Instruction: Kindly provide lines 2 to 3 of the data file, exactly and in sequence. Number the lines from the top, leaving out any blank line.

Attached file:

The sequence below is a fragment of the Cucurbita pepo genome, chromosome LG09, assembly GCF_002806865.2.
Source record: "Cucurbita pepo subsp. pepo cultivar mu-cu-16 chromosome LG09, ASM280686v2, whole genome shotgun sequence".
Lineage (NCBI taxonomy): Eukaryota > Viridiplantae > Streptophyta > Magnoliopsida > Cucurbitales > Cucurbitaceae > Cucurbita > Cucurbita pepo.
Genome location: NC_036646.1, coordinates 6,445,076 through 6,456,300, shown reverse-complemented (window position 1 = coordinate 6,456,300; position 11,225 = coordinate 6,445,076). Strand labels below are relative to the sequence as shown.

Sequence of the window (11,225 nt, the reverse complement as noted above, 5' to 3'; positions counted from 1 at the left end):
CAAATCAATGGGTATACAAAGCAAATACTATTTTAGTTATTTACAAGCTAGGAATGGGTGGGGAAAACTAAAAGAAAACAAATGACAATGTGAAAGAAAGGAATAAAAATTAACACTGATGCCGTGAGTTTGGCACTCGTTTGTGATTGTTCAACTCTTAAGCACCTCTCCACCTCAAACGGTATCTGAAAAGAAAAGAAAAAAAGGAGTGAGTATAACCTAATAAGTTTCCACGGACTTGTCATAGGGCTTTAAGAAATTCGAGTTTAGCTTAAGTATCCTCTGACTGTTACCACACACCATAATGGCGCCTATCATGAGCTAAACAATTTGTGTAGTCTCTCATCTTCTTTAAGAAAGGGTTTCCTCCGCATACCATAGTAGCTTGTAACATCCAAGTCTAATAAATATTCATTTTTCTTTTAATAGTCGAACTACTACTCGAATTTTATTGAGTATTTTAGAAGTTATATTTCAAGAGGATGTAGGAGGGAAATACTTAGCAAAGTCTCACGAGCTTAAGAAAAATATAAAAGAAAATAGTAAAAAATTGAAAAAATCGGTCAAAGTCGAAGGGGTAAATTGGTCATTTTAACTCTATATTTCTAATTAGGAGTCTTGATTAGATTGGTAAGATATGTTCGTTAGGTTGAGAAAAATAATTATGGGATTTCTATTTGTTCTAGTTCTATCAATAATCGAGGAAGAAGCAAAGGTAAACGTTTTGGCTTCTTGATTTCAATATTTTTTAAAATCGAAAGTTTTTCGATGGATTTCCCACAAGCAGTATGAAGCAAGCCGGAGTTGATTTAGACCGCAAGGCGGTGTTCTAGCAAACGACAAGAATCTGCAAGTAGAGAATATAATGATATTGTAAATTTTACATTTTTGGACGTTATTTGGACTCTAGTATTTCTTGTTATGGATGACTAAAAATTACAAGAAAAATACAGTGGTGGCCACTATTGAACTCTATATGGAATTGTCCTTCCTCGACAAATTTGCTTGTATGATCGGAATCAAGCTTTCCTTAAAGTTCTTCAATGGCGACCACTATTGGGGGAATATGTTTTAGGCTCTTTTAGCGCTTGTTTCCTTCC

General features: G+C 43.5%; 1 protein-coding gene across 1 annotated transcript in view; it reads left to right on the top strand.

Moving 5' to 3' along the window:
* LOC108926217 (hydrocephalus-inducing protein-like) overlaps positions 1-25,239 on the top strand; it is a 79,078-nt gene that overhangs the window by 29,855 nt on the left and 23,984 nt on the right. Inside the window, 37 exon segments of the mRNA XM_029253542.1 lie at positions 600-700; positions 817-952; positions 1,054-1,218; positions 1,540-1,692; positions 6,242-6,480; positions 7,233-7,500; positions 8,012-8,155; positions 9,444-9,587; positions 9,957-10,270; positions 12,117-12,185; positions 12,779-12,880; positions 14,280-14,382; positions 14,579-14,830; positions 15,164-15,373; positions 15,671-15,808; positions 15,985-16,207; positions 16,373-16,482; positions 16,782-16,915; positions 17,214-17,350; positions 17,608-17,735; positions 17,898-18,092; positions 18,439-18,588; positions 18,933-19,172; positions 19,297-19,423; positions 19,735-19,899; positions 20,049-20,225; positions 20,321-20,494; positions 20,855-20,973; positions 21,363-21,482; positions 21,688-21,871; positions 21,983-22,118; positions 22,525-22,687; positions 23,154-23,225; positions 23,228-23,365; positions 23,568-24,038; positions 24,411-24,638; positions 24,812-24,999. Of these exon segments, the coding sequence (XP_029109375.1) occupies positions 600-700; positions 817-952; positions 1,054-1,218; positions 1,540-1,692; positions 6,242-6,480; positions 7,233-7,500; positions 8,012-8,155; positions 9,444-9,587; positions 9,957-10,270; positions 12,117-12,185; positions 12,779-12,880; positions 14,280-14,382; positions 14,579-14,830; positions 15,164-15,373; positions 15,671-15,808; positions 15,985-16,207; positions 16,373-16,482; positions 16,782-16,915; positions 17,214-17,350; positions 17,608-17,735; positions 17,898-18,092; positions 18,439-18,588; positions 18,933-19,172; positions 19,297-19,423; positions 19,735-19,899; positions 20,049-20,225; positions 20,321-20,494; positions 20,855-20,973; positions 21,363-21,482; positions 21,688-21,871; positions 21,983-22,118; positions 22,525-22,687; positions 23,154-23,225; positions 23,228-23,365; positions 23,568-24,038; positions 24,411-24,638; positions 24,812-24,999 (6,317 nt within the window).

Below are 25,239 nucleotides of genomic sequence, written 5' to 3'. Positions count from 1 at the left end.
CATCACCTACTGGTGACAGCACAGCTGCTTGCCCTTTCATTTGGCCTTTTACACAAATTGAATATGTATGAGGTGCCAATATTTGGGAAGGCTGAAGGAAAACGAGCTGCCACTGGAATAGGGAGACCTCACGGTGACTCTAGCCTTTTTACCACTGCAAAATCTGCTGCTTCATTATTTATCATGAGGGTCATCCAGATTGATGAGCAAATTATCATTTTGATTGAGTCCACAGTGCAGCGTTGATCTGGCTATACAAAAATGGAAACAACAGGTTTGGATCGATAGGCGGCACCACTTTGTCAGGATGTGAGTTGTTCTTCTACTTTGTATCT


Source record: "Cucurbita pepo subsp. pepo cultivar mu-cu-16 chromosome LG09, ASM280686v2, whole genome shotgun sequence".
Lineage (NCBI taxonomy): Eukaryota > Viridiplantae > Streptophyta > Magnoliopsida > Cucurbitales > Cucurbitaceae > Cucurbita > Cucurbita pepo.